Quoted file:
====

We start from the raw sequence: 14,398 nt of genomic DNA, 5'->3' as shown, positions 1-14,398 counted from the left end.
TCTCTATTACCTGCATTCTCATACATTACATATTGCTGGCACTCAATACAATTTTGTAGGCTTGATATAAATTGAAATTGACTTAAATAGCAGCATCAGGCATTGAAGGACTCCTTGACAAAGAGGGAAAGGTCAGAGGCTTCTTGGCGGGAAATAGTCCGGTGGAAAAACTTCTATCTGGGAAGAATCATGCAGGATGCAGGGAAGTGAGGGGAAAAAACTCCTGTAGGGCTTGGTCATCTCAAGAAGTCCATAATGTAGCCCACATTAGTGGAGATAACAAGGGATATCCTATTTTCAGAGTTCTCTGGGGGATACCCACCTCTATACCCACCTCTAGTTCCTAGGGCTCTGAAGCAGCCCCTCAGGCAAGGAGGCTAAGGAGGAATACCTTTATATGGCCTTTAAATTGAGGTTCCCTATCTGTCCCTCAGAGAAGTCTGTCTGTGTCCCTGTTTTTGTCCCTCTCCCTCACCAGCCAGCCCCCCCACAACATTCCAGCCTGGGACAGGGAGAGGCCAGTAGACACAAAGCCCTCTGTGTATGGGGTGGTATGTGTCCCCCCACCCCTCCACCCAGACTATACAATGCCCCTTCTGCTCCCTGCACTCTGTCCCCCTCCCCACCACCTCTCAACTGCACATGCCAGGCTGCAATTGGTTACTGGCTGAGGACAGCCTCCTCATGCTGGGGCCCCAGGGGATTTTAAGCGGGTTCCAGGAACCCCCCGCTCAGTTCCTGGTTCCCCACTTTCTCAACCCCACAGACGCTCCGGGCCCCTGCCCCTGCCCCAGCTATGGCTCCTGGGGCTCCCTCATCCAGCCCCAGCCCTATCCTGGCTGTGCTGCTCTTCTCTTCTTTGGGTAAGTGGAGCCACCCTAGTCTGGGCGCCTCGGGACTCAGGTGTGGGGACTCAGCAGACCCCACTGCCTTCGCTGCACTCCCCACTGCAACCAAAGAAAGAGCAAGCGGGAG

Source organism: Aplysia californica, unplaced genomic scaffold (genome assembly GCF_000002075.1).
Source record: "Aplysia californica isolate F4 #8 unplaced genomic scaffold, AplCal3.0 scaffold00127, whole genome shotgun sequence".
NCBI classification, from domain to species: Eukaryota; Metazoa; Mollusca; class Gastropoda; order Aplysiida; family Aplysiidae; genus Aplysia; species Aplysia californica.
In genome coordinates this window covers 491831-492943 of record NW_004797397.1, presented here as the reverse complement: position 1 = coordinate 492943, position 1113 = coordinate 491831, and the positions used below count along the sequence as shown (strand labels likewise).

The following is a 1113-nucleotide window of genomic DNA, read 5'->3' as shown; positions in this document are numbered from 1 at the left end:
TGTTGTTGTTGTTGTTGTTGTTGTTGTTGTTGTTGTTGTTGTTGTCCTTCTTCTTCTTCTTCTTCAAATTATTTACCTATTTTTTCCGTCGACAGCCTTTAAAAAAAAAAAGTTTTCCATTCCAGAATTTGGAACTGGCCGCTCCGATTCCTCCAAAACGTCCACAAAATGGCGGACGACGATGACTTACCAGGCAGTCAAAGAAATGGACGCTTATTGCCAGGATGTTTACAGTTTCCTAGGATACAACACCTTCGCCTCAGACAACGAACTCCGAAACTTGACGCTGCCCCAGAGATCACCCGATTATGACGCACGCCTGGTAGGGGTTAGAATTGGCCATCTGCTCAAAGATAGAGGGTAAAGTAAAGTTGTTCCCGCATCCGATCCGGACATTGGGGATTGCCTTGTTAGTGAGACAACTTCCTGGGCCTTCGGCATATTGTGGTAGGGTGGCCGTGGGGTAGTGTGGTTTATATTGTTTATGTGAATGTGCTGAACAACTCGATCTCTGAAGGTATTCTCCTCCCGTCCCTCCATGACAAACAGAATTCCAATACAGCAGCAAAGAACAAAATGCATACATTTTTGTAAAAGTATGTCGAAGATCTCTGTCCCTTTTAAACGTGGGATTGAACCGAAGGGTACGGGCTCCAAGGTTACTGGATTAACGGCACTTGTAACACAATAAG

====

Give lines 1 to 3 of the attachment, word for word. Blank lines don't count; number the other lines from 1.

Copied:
We start from the raw sequence: 14,398 nt of genomic DNA, 5'->3' as shown, positions 1-14,398 counted from the left end.
TCTCTATTACCTGCATTCTCATACATTACATATTGCTGGCACTCAATACAATTTTGTAGGCTTGATATAAATTGAAATTGACTTAAATAGCAGCATCAGGCATTGAAGGACTCCTTGACAAAGAGGGAAAGGTCAGAGGCTTCTTGGCGGGAAATAGTCCGGTGGAAAAACTTCTATCTGGGAAGAATCATGCAGGATGCAGGGAAGTGAGGGGAAAAAACTCCTGTAGGGCTTGGTCATCTCAAGAAGTCCATAATGTAGCCCACATTAGTGGAGATAACAAGGGATATCCTATTTTCAGAGTTCTCTGGGGGATACCCACCTCTATACCCACCTCTAGTTCCTAGGGCTCTGAAGCAGCCCCTCAGGCAAGGAGGCTAAGGAGGAATACCTTTATATGGCCTTTAAATTGAGGTTCCCTATCTGTCCCTCAGAGAAGTCTGTCTGTGTCCCTGTTTTTGTCCCTCTCCCTCACCAGCCAGCCCCCCCACAACATTCCAGCCTGGGACAGGGAGAGGCCAGTAGACACAAAGCCCTCTGTGTATGGGGTGGTATGTGTCCCCCCACCCCTCCACCCAGACTATACAATGCCCCTTCTGCTCCCTGCACTCTGTCCCCCTCCCCACCACCTCTCAACTGCACATGCCAGGCTGCAATTGGTTACTGGCTGAGGACAGCCTCCTCATGCTGGGGCCCCAGGGGATTTTAAGCGGGTTCCAGGAACCCCCCGCTCAGTTCCTGGTTCCCCACTTTCTCAACCCCACAGACGCTCCGGGCCCCTGCCCCTGCCCCAGCTATGGCTCCTGGGGCTCCCTCATCCAGCCCCAGCCCTATCCTGGCTGTGCTGCTCTTCTCTTCTTTGGGTAAGTGGAGCCACCCTAGTCTGGGCGCCTCGGGACTCAGGTGTGGGGACTCAGCAGACCCCACTGCCTTCGCTGCACTCCCCACTGCAACCAAAGAAAGAGCAAGCGGGAG

Source organism: Aplysia californica, unplaced genomic scaffold (genome assembly GCF_000002075.1).